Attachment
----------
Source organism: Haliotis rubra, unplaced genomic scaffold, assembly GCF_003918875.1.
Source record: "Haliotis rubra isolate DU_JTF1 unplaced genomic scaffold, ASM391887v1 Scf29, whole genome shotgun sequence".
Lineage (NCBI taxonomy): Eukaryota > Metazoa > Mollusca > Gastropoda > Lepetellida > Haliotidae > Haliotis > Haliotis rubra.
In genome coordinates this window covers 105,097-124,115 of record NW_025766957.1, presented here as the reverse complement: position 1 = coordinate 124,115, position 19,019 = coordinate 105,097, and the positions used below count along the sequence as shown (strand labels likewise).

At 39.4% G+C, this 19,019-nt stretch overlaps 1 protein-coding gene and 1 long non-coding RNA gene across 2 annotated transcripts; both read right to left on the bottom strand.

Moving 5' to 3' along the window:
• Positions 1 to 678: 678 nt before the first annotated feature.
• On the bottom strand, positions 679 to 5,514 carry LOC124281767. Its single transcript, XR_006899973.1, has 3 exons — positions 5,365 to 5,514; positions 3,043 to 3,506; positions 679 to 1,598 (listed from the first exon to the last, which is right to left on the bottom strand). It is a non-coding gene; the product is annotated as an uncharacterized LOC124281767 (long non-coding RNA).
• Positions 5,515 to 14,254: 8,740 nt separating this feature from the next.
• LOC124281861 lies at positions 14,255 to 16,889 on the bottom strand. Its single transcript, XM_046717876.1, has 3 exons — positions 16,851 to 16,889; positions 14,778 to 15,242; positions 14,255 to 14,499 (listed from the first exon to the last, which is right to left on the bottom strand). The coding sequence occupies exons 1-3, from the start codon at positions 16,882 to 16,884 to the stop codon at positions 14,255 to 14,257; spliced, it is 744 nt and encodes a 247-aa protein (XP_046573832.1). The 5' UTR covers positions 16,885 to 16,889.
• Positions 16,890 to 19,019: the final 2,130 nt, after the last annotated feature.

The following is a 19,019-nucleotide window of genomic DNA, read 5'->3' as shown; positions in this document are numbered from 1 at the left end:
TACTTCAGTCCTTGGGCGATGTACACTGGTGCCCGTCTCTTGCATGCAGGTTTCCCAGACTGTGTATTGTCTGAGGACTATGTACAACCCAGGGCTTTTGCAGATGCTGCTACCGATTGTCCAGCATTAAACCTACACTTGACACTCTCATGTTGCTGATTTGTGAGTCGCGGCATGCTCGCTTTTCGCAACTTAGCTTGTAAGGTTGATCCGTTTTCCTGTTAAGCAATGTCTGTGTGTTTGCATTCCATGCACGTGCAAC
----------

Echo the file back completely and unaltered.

Source organism: Haliotis rubra, unplaced genomic scaffold, assembly GCF_003918875.1.
Source record: "Haliotis rubra isolate DU_JTF1 unplaced genomic scaffold, ASM391887v1 Scf29, whole genome shotgun sequence".
Lineage (NCBI taxonomy): Eukaryota > Metazoa > Mollusca > Gastropoda > Lepetellida > Haliotidae > Haliotis > Haliotis rubra.
In genome coordinates this window covers 105,097-124,115 of record NW_025766957.1, presented here as the reverse complement: position 1 = coordinate 124,115, position 19,019 = coordinate 105,097, and the positions used below count along the sequence as shown (strand labels likewise).

At 39.4% G+C, this 19,019-nt stretch overlaps 1 protein-coding gene and 1 long non-coding RNA gene across 2 annotated transcripts; both read right to left on the bottom strand.

Moving 5' to 3' along the window:
• Positions 1 to 678: 678 nt before the first annotated feature.
• On the bottom strand, positions 679 to 5,514 carry LOC124281767. Its single transcript, XR_006899973.1, has 3 exons — positions 5,365 to 5,514; positions 3,043 to 3,506; positions 679 to 1,598 (listed from the first exon to the last, which is right to left on the bottom strand). It is a non-coding gene; the product is annotated as an uncharacterized LOC124281767 (long non-coding RNA).
• Positions 5,515 to 14,254: 8,740 nt separating this feature from the next.
• LOC124281861 lies at positions 14,255 to 16,889 on the bottom strand. Its single transcript, XM_046717876.1, has 3 exons — positions 16,851 to 16,889; positions 14,778 to 15,242; positions 14,255 to 14,499 (listed from the first exon to the last, which is right to left on the bottom strand). The coding sequence occupies exons 1-3, from the start codon at positions 16,882 to 16,884 to the stop codon at positions 14,255 to 14,257; spliced, it is 744 nt and encodes a 247-aa protein (XP_046573832.1). The 5' UTR covers positions 16,885 to 16,889.
• Positions 16,890 to 19,019: the final 2,130 nt, after the last annotated feature.

The following is a 19,019-nucleotide window of genomic DNA, read 5'->3' as shown; positions in this document are numbered from 1 at the left end:
TACTTCAGTCCTTGGGCGATGTACACTGGTGCCCGTCTCTTGCATGCAGGTTTCCCAGACTGTGTATTGTCTGAGGACTATGTACAACCCAGGGCTTTTGCAGATGCTGCTACCGATTGTCCAGCATTAAACCTACACTTGACACTCTCATGTTGCTGATTTGTGAGTCGCGGCATGCTCGCTTTTCGCAACTTAGCTTGTAAGGTTGATCCGTTTTCCTGTTAAGCAATGTCTGTGTGTTTGCATTCCATGCACGTGCAAC